Prime Minister Benjamin Netanyahu continued his campaign against a deal on Iran’s nuclear program and his war of words with US Secretary John Kerry Sunday night, this time at the Jewish Federations’ General Assembly in Jerusalem.

“What is being offered now, and I’m continuously updated in detail,” he said — it was an allusion to Kerry’s assertion earlier in the day that Netanyahu may not be aware of the terms of the proposed deal — “What is being proposed now is a deal in which Iran retains all” of its uranium enrichment capacity.

“Not one centrifuge is dismantled,” he added, “not one.”

Netanyahu pointed out that such conditions didn’t meet any of the UN resolutions and would give Iran the opportunity to hide its centrifuges and use them to break out toward a nuclear weapon whenever they so chose.

“It makes a minor concession that is meaningless with today’s technology and with current capacities,” he said. “In other words, none of the Security Council resolutions which the P5+1 powers passed are met. But what is being given to them is the beginning of the rollback of sanctions.”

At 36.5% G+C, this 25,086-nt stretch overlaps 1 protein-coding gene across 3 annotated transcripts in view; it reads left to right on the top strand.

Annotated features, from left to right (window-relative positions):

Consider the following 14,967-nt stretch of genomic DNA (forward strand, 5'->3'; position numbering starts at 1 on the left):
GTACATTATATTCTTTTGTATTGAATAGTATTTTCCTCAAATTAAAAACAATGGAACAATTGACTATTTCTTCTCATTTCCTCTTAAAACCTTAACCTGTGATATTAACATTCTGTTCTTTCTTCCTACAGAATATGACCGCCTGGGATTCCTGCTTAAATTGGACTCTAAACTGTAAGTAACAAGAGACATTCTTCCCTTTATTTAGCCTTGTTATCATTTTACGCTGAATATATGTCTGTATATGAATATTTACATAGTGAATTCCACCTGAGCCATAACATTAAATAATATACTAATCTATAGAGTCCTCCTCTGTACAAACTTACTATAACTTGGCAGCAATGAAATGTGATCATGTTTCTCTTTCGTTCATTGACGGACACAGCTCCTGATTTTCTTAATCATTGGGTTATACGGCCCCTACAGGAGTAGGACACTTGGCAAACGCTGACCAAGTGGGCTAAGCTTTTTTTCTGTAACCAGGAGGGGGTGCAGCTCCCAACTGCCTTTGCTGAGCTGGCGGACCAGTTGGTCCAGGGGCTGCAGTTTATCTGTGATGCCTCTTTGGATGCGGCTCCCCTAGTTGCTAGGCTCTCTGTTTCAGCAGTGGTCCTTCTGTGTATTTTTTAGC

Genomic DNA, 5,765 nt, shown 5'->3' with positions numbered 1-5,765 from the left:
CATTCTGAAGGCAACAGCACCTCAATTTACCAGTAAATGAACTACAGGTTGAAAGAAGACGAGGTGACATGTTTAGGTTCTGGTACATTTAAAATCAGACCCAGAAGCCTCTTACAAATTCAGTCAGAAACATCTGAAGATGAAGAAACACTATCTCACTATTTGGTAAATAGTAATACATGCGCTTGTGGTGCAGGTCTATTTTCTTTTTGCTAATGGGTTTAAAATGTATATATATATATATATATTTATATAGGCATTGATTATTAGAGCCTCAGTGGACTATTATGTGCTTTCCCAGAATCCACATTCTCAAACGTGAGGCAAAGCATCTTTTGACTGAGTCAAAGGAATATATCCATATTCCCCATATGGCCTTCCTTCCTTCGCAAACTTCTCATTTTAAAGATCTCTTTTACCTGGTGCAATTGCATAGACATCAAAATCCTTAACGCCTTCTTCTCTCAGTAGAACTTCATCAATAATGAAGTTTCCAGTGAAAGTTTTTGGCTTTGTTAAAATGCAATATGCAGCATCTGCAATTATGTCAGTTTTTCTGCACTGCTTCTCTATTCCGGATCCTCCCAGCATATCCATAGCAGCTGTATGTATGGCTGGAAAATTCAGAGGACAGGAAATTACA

Earlier Sunday, in the wake of a last-minute breakdown in negotiations between the Iran and world powers on a deal to halt Iran’s nuclear program, Kerry questioned whether the prime minister really knew what he was so furiously objecting to over the weekend.

“I’m not sure that the prime minister, who I have great respect for, knows exactly what the amount or the terms are going to be because we haven’t arrived at them all yet,” Kerry said on NBC’s “Meet the Press.” “That’s what we’re negotiating. It is not a partial deal. Let me make that crystal clear as I have to the prime minister directly. It is a first step in an effort that will lock the program in where it is today, in fact set it back, while one negotiates the full deal.”

In his Sunday night speech, Netanyahu also reiterated his cautious hope that the current round of peace talks would bear fruit, but said he was not encouraged by signals from the Palestinians and what he considered an uneven approach by the international community.

“It cannot be that the Palestinians are forever pampered by the international community,” he said. “It’s time that the international community, certainly the serious members of the international community, understand this is a two-way street, because peace is not a one-way street and it won’t be.

“If the Palestinians expect us to recognize a Palestinian state for Palestinian people, they must recognize a Jewish state for Jewish people.

“Cold peace is better than hot war, but I’m hoping for warm peace,” he said.